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By Sharmadean Reid
elcome to The Stack, British women’s media reimagined to level-up the fortunes and wellbeing of women as we embark on a new era of unapologetic female-led revolution.
I am Sharmadean Reid MBE, and I first read a broadsheet newspaper when I was 14 years old. In the absence of pocket money, I got a job as a weekend waitress in a local family run hotel, and it was in these early teenage years that I discovered stilton cheese, silver service, and the Sunday papers.
I snuck the newspapers home after my shift, spreading them out on the kitchen floor while my mum made our Sunday dinner, Jamaican style. Money, power, politics and people tumbled out of those pages showing me that a big wide-world existed outside of my small town of Wolverhampton, and I wanted in.
Newspapers, magazines, films and radio became my world. Whether it was Melanie Griffith in Working Girl or Madonna on the radio or Robin Givens in Boomerang, the media I consumed completely defined how I saw everything. From Sugar magazine, to Kiss FM and Jerry Springer, what I didn’t realise at the time was that media companies who decided which words, music and moving pictures made their way into my still-forming mind, were mostly, almost always, run and owned by men.
It meant that my media, and my world, was designed by men.
Since then, the rise of female empowerment over the last 10 years has shifted the British news agenda, or has it?
Real issues such as the ongoing murder of women by their ex-partners, childcare policies that keep women out of the workplace, and the economic gap that keeps women in poverty over their lifetime never make the front pages. It was during the summer of 2020 when we saw how many women, especially those from lower socio-economic backgrounds, were being forgotten during the pandemic, and instead the British media distracted us with lightweight stories keeping the real issues out of column inches putting politics before truth and progress. Who cares about whether your hairstyle makes you look old, when women are still second class citizens?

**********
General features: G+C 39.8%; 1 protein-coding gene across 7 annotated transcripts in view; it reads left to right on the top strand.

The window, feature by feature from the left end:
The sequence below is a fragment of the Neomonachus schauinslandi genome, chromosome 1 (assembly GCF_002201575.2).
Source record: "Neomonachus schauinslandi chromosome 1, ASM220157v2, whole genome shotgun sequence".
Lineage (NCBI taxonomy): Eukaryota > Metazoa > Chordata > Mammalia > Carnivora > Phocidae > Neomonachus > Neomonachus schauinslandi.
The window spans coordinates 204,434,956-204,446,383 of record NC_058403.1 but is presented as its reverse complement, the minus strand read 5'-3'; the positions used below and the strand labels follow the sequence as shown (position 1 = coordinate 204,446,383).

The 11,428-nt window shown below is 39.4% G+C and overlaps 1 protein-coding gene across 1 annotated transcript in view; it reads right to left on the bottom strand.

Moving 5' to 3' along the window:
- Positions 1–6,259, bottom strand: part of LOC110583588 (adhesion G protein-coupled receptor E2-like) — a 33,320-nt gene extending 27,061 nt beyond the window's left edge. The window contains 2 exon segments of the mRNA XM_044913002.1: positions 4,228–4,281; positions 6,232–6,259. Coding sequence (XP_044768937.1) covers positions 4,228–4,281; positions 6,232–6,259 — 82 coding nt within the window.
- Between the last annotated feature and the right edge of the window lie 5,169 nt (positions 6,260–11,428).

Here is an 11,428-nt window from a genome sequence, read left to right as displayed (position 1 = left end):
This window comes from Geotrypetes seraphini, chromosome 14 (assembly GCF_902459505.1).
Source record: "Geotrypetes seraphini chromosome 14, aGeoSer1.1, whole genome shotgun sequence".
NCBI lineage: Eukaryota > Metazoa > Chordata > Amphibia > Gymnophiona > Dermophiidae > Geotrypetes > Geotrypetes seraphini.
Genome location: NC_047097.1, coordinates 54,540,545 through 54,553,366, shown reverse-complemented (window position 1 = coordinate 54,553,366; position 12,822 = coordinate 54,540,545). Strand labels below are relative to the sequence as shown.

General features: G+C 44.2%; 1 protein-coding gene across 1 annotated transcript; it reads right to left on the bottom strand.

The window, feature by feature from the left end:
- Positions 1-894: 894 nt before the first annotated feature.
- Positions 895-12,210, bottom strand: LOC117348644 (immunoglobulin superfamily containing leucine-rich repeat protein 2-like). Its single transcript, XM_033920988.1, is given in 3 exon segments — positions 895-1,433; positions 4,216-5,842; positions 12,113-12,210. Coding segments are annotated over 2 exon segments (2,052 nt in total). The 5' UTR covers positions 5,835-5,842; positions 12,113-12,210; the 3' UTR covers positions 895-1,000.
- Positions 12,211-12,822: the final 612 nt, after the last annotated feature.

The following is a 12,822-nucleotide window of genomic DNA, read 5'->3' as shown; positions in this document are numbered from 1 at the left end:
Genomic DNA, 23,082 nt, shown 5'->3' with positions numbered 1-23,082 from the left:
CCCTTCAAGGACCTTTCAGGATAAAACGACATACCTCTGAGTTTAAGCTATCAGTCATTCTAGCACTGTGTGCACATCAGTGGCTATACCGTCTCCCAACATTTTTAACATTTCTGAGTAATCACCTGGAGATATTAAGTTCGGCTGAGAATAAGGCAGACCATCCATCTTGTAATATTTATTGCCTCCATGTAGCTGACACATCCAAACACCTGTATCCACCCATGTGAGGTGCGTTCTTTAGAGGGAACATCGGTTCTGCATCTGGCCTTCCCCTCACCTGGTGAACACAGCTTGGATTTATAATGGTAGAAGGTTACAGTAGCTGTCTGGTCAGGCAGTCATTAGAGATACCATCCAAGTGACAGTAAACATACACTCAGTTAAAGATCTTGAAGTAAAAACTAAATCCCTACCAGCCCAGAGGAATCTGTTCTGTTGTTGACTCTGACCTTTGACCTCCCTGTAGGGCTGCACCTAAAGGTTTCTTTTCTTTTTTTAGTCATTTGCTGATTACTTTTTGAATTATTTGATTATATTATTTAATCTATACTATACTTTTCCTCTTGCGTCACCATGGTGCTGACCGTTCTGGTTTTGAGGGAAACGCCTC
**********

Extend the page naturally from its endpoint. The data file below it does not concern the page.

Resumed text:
Achieving Gender Equality, involves moving many needles. From private to public sector, to cultural shifts and policy change, it takes us all working together to create change. The UN Sustainable Development Goals remains the best framework for a better world, and a big part of achieving that is by changing the ideology around women. Much of that comes through culture and media, it trickles down through society and all the way into our homes and into the minds of our children. It has to change. For the short time that I’m on this planet, The Stack World is my contribution towards that change.
We are committed to building a new, community driven media company that doesn’t diminish women's power, but gives women the knowledge, insight and information that we all need to make choices with consciousness and autonomy. We will write about, and investigate, the topics that matter to all women with scrupulously nonpartisan, authentically serious and uplifting editorial standards.
'We are committed to building a new, community driven media company that doesn’t diminish women's power'
We make a pledge to ban language which perpetuates internalised misogyny (when the belief in women's inferiority becomes part of one's own worldview and self-concept), and instead we will tool women up.
With our five content pillars of Beauty, Wellness, Business, Culture and Society, we are determined that the issues that impact women's lives, from The Budget to Domestic Abuse, The Stack exists to serve your whole self. Caring about moisturiser doesn't mean I care any less about what pension provider is best for me.
Thinking back to my teenage self trying to make sense of the unfamiliar language of those giant broadsheets, I can’t help thinking what would those headlines look like if they had been written for women, rather than men? Written for women like me, and you.
The Stack is a community-led womens media platform with the aim of sharing knowledge, insights and experiences to help women achieve higher ground.
By Sharmadean Reid
In 2012, Dr Torfeh was appointed as the UN Director of the Strategic Communication and Spokespersons Unit in Afghanistan. Here she shares her expertise with The Stack on the power shifts she thinks will occur there following the West’s recent withdrawal.
The racist slurs directed at Rashford, Sancho and Saka after England’s defeat in the Euro 2020 final is sadly unsurprising, as Black people are reminded once again that however much they contribute to society, it is never enough